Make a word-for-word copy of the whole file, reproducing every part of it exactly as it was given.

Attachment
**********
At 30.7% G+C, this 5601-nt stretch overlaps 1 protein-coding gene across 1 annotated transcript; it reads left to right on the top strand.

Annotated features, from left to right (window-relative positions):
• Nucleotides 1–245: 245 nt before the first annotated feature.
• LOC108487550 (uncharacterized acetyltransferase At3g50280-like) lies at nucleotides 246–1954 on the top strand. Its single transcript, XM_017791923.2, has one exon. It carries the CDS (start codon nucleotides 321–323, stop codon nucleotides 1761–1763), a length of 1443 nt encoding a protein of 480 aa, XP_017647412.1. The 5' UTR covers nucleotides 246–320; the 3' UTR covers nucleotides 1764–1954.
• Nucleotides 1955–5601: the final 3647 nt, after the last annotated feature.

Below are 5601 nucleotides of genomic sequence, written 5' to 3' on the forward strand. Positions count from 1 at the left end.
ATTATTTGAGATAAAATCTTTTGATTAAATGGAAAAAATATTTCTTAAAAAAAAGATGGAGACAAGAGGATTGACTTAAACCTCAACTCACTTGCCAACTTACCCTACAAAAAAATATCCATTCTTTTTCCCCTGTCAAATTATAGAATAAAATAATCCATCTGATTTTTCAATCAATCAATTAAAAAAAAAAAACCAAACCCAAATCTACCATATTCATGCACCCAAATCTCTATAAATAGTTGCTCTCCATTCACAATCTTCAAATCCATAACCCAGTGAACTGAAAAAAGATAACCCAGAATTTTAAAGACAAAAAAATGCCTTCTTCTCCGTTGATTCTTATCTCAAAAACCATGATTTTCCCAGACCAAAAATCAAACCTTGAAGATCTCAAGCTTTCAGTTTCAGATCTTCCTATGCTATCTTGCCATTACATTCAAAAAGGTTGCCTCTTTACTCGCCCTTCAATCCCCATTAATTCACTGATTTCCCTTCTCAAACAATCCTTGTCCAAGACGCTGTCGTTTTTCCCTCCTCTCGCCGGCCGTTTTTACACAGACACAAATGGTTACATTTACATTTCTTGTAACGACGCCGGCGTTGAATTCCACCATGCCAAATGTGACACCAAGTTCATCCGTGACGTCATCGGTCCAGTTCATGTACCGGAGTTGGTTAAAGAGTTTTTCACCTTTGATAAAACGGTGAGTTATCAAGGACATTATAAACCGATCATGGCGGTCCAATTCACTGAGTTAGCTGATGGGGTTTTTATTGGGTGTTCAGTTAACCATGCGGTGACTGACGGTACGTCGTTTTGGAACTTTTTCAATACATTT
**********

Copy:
At 30.7% G+C, this 5601-nt stretch overlaps 1 protein-coding gene across 1 annotated transcript; it reads left to right on the top strand.

Annotated features, from left to right (window-relative positions):
• Nucleotides 1–245: 245 nt before the first annotated feature.
• LOC108487550 (uncharacterized acetyltransferase At3g50280-like) lies at nucleotides 246–1954 on the top strand. Its single transcript, XM_017791923.2, has one exon. It carries the CDS (start codon nucleotides 321–323, stop codon nucleotides 1761–1763), a length of 1443 nt encoding a protein of 480 aa, XP_017647412.1. The 5' UTR covers nucleotides 246–320; the 3' UTR covers nucleotides 1764–1954.
• Nucleotides 1955–5601: the final 3647 nt, after the last annotated feature.

Below are 5601 nucleotides of genomic sequence, written 5' to 3' on the forward strand. Positions count from 1 at the left end.
ATTATTTGAGATAAAATCTTTTGATTAAATGGAAAAAATATTTCTTAAAAAAAAGATGGAGACAAGAGGATTGACTTAAACCTCAACTCACTTGCCAACTTACCCTACAAAAAAATATCCATTCTTTTTCCCCTGTCAAATTATAGAATAAAATAATCCATCTGATTTTTCAATCAATCAATTAAAAAAAAAAAACCAAACCCAAATCTACCATATTCATGCACCCAAATCTCTATAAATAGTTGCTCTCCATTCACAATCTTCAAATCCATAACCCAGTGAACTGAAAAAAGATAACCCAGAATTTTAAAGACAAAAAAATGCCTTCTTCTCCGTTGATTCTTATCTCAAAAACCATGATTTTCCCAGACCAAAAATCAAACCTTGAAGATCTCAAGCTTTCAGTTTCAGATCTTCCTATGCTATCTTGCCATTACATTCAAAAAGGTTGCCTCTTTACTCGCCCTTCAATCCCCATTAATTCACTGATTTCCCTTCTCAAACAATCCTTGTCCAAGACGCTGTCGTTTTTCCCTCCTCTCGCCGGCCGTTTTTACACAGACACAAATGGTTACATTTACATTTCTTGTAACGACGCCGGCGTTGAATTCCACCATGCCAAATGTGACACCAAGTTCATCCGTGACGTCATCGGTCCAGTTCATGTACCGGAGTTGGTTAAAGAGTTTTTCACCTTTGATAAAACGGTGAGTTATCAAGGACATTATAAACCGATCATGGCGGTCCAATTCACTGAGTTAGCTGATGGGGTTTTTATTGGGTGTTCAGTTAACCATGCGGTGACTGACGGTACGTCGTTTTGGAACTTTTTCAATACATTT